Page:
/***************************************************************************/
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NetIPC Server Program
void
SetUp()
{
short int
int
short int
short int
int
option[100], res16;
result;
timeout;
port_address;
i;
/*
** Set up the opt array for the parm we will use.
*/
initopt(option, 1, &res16);
if (res16 != NSR_NO_ERROR)
ErrorRoutine("InitOpt", result, 0, IRRECOVERABLE);
/*
** Now add the option for the well-known address for the
** IPCCreate Call
*/
port_address = TCP_ADDRESS;
addopt(option, 0, NSO_PROTOCOL_ADDRESS, sizeof(short int),
(short int *)&port_address,&res16);
if (result != NSR_NO_ERROR)
ErrorRoutine("AddOpt", result, 0, IRRECOVERABLE);
/*
** A call socket is created by calling IPCCREATE. The value returned
** in the sd parameter will be used in the following calls.
*/
ipccreate(NS_CALL, NSP_TCP, NULL, option, &sd, &result);
if (result != NSR_NO_ERROR)
ErrorRoutine("IPCCreate", result, sd, IRRECOVERABLE);
/*
** Set the sd timeout to infinity with IPCControl for later calls
*/
timeout = INFINITE_WAIT;
ipccontrol(sd, NSC_TIMEOUT_RESET, (char *)&timeout, sizeof(short int),
NULL, NULL, NULL, &result);
if (result != NSR_NO_ERROR)
ErrorRoutine("SetUp: IPCControl", result, sd, IRRECOVERABLE);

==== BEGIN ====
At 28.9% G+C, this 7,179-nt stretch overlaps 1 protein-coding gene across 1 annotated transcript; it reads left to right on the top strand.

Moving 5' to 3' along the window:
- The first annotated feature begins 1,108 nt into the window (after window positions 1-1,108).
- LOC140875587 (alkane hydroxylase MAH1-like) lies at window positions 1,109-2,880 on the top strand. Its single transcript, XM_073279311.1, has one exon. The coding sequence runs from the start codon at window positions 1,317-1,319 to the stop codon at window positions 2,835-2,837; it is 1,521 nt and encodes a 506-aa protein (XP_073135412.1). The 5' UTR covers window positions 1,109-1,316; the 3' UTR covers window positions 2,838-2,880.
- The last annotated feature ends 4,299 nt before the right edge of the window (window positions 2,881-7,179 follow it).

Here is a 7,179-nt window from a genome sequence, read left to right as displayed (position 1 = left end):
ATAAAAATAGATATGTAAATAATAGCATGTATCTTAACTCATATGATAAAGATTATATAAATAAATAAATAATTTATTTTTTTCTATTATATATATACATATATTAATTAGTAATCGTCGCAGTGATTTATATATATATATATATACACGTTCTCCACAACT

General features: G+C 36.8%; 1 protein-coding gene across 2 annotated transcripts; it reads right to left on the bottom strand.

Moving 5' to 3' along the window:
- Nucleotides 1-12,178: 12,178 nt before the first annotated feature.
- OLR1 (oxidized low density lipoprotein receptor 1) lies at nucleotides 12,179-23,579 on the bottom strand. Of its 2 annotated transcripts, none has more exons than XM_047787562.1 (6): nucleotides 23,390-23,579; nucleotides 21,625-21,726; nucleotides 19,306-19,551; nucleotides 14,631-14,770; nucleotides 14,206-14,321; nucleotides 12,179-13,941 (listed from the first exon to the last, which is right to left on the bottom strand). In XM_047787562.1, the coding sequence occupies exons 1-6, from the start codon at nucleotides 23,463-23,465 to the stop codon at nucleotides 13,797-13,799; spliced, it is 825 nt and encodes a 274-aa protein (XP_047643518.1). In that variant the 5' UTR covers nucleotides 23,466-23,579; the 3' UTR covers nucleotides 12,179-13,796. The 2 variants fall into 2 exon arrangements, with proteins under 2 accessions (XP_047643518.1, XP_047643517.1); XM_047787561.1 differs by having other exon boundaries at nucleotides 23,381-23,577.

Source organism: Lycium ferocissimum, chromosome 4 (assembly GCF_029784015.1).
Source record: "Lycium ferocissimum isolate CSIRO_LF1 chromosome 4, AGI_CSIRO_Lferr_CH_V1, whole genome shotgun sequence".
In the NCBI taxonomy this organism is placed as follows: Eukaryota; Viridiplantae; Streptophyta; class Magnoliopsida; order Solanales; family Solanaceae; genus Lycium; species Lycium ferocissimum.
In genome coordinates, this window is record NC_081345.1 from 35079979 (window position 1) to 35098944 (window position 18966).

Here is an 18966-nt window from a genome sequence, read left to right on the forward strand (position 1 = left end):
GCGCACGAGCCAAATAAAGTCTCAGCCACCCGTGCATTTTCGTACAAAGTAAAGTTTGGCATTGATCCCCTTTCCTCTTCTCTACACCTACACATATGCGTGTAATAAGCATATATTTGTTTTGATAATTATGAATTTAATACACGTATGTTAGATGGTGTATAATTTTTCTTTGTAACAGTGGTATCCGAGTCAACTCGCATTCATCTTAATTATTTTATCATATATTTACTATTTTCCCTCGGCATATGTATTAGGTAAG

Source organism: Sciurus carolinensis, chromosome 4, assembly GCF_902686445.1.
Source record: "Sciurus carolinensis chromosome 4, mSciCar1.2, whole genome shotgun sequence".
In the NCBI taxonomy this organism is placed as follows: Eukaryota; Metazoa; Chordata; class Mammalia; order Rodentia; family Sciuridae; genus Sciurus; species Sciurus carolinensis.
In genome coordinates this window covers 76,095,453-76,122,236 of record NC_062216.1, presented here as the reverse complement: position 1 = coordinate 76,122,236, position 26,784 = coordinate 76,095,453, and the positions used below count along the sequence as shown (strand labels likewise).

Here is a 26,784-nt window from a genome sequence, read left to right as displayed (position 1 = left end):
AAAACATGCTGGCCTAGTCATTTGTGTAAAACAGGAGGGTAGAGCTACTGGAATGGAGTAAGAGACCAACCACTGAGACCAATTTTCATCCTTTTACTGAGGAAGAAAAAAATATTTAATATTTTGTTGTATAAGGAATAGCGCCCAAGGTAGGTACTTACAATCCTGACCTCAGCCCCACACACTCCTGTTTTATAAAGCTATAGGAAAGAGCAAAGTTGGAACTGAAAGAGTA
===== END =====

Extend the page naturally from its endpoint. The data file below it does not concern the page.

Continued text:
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/*
** Set the 'select' bits.
*/
FD_SET(sd, &readfds);
FD_SET(sd, &exceptfds);
/*
** Inititalize the vc_table
*/
}
for (i=0; i < MAX_NUM_VCS; i++)
vc_table[i].cd = INACTIVE_DESCRIPTOR;
/***************************************************************************/
/*
*/
/*
Routine: CleanUp
*/
/*
*/
/*
Description: We have some problem, so we need to shutdown all of */
/*
the descriptors and terminate the program.
*/
/*
*/
/*
Input: NONE
*/
/*
*/
/*
Output: NONE
*/
/*
*/
/*
Global variables referenced: vc_table
*/
/*
*/
/***************************************************************************/
void
CleanUp()
{
int
i;
/*
** Shutdown the source descriptor.
*/
ShutdownDescriptor(&sd);
/*
** Shutdown all of the VC's that are active in the vc_table.
** Once again, don't worry about errors.
*/
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}
for (i = 0; i < MAX_NUM_VCS; i++)
{
if (vc_table[i].cd != INACTIVE_DESCRIPTOR)
ShutdownDescriptor(&vc_table[i].cd);
}
exit(1);
/***************************************************************************/
/*
*/
/*
Routine: ErrorRoutine
*/
/*
*/
/*
Description:
*/
/*